Six fantastic Career Choices if you Want a Job Caring for Others

Career Choices if

Choosing a career is rarely easy. Some people seem to know exactly what they want to do from a very young age, but for most of us, it takes a bit more life experience and careful consideration before we can figure it out. It’s often the case that we have a rough idea of the type of work we want to do, we just haven’t yet managed to narrow it down to a specific role. For example, you might know that you want a job that enables you to travel, will make you a lot of money, or has a glamorous reputation. One of the most common desires though is to have a job that involves caring for other people.

There are many different roles that enable you to work directly with patients or clients to provide care, so trying to decide which you want to pursue can be a bit overwhelming. To help you out, here are six career paths that fit the bill – hopefully, one will stand out as the perfect option for you!

1. Registered Nurse

Nursing is probably the career that most readily springs to mind when we think of jobs that involve caring for others. As a nurse you’ll be a vital part of a healthcare team, providing medical care to a wide range of patients and for a wide range of conditions. The sort of duties you can expect to have included taking medical histories, conducting physical exams, taking blood, treating wounds, administering medication, educating people on healthcare issues, and doing general admin. As your career progresses, you’ll have the chance to specialize in an area of particular interest to you, such as oncology, pediatrics, midwifery, or emergency care. These days, retraining as a nurse later in life is easier than ever, thanks to the availability of a master’s entry program in nursing for people with a bachelor’s in areas outside of the field.

2. Childcare Worker

If you’re a bubbly, energetic person with a good sense of humor and who wants to work with kids, a job in childcare could be perfect. You can work with children of all ages, and the responsibilities you have will vary accordingly. For example, the role could involve changing diapers, preparing and feeding the children meals, reading stories, helping with homework, taking kids to play outside, doing creative activities such as arts and crafts, or ensuring that they take their naps. This is all the while being responsible for their safety and wellbeing. Childcare can be provided in a specialist daycare center, a creche that’s located in another facility like a mall or an office, or in people’s homes. Likewise, you could look after one child on their own, siblings, or a whole group of kids.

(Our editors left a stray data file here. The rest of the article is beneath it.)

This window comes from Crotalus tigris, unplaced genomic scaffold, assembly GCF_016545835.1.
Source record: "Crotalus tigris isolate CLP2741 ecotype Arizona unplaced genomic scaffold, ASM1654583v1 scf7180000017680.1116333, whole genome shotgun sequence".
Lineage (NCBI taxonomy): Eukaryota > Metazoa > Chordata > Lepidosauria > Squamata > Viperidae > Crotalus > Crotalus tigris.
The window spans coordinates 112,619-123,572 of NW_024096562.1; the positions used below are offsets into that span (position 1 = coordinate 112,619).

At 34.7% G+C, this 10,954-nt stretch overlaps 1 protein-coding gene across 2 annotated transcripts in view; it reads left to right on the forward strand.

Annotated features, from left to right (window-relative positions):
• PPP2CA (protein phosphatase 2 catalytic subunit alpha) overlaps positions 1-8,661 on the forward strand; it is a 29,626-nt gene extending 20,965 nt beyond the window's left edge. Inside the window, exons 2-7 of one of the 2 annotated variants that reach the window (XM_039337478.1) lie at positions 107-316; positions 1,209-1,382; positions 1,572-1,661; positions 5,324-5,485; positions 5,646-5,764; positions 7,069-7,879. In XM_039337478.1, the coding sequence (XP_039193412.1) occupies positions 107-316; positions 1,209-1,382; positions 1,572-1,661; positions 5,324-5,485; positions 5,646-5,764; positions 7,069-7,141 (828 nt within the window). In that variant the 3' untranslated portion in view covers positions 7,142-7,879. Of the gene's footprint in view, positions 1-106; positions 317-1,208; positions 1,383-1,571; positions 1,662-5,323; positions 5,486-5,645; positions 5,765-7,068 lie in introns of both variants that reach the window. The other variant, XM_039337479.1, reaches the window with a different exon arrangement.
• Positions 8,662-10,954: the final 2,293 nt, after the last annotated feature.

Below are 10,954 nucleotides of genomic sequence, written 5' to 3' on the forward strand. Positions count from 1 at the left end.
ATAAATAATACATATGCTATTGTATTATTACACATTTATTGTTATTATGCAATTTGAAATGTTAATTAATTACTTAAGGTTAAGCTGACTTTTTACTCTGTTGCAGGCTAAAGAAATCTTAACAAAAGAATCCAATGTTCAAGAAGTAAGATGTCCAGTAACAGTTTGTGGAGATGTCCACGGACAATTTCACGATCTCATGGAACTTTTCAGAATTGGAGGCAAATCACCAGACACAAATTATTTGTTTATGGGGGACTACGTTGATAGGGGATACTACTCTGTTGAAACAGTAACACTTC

3. Senior Living Facility Assistant

At the other end of the age spectrum, you could choose to work in a senior living facility and look after the more elderly members of our society. With the country’s aging population, this is likely to be a field in which the demand for workers continues to increase. The precise duties you have will vary depending on the mental and physical health of those in your care, but you can expect to assist people with daily tasks such as washing and dressing, prepare meals, run craft activities or fitness classes, administer medication, and be an important source of companionship. A large part of the role is helping senior citizens to live as independently as possible, and ensure that they are always treated with dignity and respect. Patience and a positive attitude are crucial, especially if working with people who are suffering from conditions such as dementia.